5 Replies Latest reply on Oct 1, 2008 10:55 PM by puercomal

    Entering info manually about an asset

    KamanIT Rookie

      Our PC Support group has started issuing out hardware encrypted drives to certain users. They are requesting the ability to go into LANDesk, look up an asset, and enter in a field a password hint to be told to the user in case they forget their password.


      Is this something that can be done with LDMS or is this moving more towards asset manager (or ALM when it's released)?

        • 1. Re: Entering info manually about an asset
          MarXtar ITSMMVPGroup

          You can give them the rights to do that by giving them enough inventory privilidge.  If they open the inventory window of a machine in the LANDesk console, they can use the buttons at the top to add a new number, date, or string.  If they click that in the location where they want that data added they can enter the hint.  The drawback of that is the potential for user error when manually adding this information.


          I would suggest one of two things:


          First, if possible, place the password hint in a location on the drive itself and have LANDesk scan that (e.g. a registry key in a secure location where a user would not normally be able to see it).  That way the hint goes with the drive, is scannable, and user error is minimised.


          Second, don't put it in LANDesk.  put it somewhere in your service desk tool instead so that it is linked to the user's record in some way. Drawback here is that unless you assign assets to users, then you will have to link the hint to a user rather than an asset.


          I prefer the REG key if you can do that.


          Mark Star - MarXtar LANDesk Enhancements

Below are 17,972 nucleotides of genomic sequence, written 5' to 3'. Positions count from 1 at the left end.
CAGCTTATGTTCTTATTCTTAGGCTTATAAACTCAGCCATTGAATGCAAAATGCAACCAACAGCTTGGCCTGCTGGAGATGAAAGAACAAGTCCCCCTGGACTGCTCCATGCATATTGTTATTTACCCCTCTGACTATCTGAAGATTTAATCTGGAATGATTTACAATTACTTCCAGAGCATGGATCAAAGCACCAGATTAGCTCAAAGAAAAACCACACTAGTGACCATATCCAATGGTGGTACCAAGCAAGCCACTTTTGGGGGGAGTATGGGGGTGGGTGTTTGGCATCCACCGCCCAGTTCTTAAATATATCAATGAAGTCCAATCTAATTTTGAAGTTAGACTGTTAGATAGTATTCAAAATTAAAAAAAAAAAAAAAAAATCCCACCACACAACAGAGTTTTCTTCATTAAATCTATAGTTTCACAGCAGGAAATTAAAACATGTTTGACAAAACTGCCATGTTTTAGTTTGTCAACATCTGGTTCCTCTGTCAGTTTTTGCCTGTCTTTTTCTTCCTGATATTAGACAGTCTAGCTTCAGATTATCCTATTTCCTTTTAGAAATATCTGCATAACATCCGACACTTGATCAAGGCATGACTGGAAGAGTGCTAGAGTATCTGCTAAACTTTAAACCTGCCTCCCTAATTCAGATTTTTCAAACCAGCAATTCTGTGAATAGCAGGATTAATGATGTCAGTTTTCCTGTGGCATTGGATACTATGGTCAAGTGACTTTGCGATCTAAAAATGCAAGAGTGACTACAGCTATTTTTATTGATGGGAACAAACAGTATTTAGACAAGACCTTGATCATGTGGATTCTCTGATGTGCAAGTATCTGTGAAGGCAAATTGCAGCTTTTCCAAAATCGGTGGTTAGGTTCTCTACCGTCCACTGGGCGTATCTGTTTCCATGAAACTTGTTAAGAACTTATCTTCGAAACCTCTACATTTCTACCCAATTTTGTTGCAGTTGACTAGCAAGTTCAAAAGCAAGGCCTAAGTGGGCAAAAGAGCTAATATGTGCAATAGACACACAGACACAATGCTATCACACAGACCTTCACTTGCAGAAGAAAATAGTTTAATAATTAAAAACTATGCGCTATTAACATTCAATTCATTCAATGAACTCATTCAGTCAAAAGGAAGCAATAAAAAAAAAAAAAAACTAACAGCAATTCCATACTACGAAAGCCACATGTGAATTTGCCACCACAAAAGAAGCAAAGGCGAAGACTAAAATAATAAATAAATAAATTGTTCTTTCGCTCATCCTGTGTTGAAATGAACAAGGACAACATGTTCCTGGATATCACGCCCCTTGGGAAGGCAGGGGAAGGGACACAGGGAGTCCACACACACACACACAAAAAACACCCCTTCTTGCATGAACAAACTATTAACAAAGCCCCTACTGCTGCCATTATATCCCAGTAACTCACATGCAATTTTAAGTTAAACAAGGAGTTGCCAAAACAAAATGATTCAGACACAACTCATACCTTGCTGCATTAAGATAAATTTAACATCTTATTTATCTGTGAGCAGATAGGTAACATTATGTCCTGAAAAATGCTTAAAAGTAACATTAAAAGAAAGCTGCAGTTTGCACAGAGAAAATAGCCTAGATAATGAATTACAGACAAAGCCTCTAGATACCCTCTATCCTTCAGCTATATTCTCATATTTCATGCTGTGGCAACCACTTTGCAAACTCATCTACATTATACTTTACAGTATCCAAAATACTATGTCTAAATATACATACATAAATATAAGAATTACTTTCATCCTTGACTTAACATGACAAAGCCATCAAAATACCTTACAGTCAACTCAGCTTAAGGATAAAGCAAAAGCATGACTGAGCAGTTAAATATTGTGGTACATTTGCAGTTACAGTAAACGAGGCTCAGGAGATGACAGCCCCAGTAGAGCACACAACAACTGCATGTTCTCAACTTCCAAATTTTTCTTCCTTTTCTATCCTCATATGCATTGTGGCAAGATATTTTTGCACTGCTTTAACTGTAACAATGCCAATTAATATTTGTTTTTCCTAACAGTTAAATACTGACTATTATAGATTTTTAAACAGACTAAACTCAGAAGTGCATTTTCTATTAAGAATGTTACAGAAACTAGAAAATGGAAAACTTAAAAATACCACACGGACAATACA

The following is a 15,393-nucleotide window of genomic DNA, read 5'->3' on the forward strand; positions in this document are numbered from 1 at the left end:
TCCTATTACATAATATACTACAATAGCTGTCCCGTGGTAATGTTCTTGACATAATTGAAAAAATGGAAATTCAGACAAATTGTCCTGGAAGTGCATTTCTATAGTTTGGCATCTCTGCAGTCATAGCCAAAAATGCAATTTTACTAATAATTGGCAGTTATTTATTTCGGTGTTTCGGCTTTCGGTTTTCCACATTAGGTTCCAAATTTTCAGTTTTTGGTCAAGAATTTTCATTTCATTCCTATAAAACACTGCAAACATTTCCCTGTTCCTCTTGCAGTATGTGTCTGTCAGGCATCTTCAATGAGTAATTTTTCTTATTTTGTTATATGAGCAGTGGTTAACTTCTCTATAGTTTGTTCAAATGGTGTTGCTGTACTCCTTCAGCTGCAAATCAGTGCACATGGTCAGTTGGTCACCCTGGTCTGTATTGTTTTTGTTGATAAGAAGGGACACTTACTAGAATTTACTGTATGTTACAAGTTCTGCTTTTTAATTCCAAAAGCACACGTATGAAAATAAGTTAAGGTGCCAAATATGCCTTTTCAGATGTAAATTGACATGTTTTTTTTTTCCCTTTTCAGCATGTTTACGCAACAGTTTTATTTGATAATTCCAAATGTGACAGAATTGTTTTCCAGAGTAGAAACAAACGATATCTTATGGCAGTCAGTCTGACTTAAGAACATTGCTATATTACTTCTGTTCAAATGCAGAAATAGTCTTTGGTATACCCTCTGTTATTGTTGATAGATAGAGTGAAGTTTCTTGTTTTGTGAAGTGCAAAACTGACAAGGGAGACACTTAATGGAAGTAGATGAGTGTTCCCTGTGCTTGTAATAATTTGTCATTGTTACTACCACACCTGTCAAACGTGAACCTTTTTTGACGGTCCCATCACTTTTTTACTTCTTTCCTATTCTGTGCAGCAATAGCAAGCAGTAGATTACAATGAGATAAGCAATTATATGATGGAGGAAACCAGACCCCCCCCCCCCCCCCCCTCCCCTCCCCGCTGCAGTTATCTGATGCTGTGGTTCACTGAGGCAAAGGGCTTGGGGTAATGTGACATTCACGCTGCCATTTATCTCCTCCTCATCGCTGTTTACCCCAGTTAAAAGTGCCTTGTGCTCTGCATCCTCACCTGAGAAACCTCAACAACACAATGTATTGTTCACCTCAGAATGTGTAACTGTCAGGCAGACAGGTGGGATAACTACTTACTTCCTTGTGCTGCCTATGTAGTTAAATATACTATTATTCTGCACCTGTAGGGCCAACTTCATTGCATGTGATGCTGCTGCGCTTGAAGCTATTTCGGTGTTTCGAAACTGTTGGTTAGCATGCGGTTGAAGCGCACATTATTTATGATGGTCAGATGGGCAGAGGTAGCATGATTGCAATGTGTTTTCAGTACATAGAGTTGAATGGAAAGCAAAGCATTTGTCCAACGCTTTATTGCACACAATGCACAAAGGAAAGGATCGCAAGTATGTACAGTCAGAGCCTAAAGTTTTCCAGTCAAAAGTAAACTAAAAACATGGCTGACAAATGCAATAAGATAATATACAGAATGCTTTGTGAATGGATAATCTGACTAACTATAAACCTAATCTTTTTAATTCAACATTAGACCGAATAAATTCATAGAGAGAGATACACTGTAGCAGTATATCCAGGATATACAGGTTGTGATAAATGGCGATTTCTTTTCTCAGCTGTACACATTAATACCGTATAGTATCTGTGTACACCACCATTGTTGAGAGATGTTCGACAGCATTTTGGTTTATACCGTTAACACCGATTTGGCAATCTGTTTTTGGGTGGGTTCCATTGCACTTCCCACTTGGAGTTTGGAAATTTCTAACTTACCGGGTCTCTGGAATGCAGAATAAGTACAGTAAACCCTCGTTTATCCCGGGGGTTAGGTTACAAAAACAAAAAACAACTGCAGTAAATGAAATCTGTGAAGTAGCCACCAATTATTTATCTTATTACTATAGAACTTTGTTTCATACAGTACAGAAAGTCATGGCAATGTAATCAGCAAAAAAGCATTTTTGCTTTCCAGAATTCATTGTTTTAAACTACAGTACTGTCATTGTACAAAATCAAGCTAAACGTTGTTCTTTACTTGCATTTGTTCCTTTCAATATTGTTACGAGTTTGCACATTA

Home of Power State Notifier & Wake-On-WAN for LANDesk

          • 2. Re: Entering info manually about an asset
            MarXtar ITSMMVPGroup

            Oops.  Forgot to say that if you can add the info to the drive itself (reg key if the OS is on it or a secured file if it i just a data drive) then the passwod hint goes with the drive rather than having to be manually updated in th database if the drive is moved or someone accidentally deleted the LANDesk database record.


            Mark Star - MarXtar LANDesk Enhancements

            Home of Power State Notifier & Wake-On-WAN for LANDesk

            • 3. Re: Entering info manually about an asset

              As an alternative approach, you could use Managed Planet's DTS to store this in a file or db and then pull the data in.  This keeps all the data centrally stored and easy to administer.  Depending on how the data is linked, you could have the hint linked via user, or device name or however it will work for your environment.

              • 4. Re: Entering info manually about an asset
                phoffmann SupportEmployee

                To add on to this - on a more strategic level - with any kind of custom data, there's always only ever two possible places of data entry.


                1 - The Console direct (thus directly throwing this data into the DB)

                2 - The client somehow (and the information would be fed in via inventory as custom data).


                Now, it's generally CONSIDERABLY preferable to come up with a process that works for you that holds this data on the client. Direct data-entry via Console while certainly possible is very much NOT preferred.




                Simple - data resilience.




                If your database should go down the pan, and you find out that the guy who's supposed to have been making backups wasn't (i.e. - "worst case scenario" ) - what do you do?


                If your data is only ever directly entered in the DB, you'd be pretty much screwed. You'd have no access to your passwords, and thus would've locked yourself out.




                Compare this with having the data on the client (or the drive) and getting it to the Core. If the database should go up in flames - no problem - just set up a new DB, and the data will come in as custom data again.


                If the client should go up in flames, again - no problem - you've got all the data in the database anyway.




                So whatever process you decide on, I would certainly recommend of holding the data on the client side for resilience ... it's not always possible (I know), but that's the more secure option.


                Paul Hoffmann

                LANDesk EMEA Technical Lead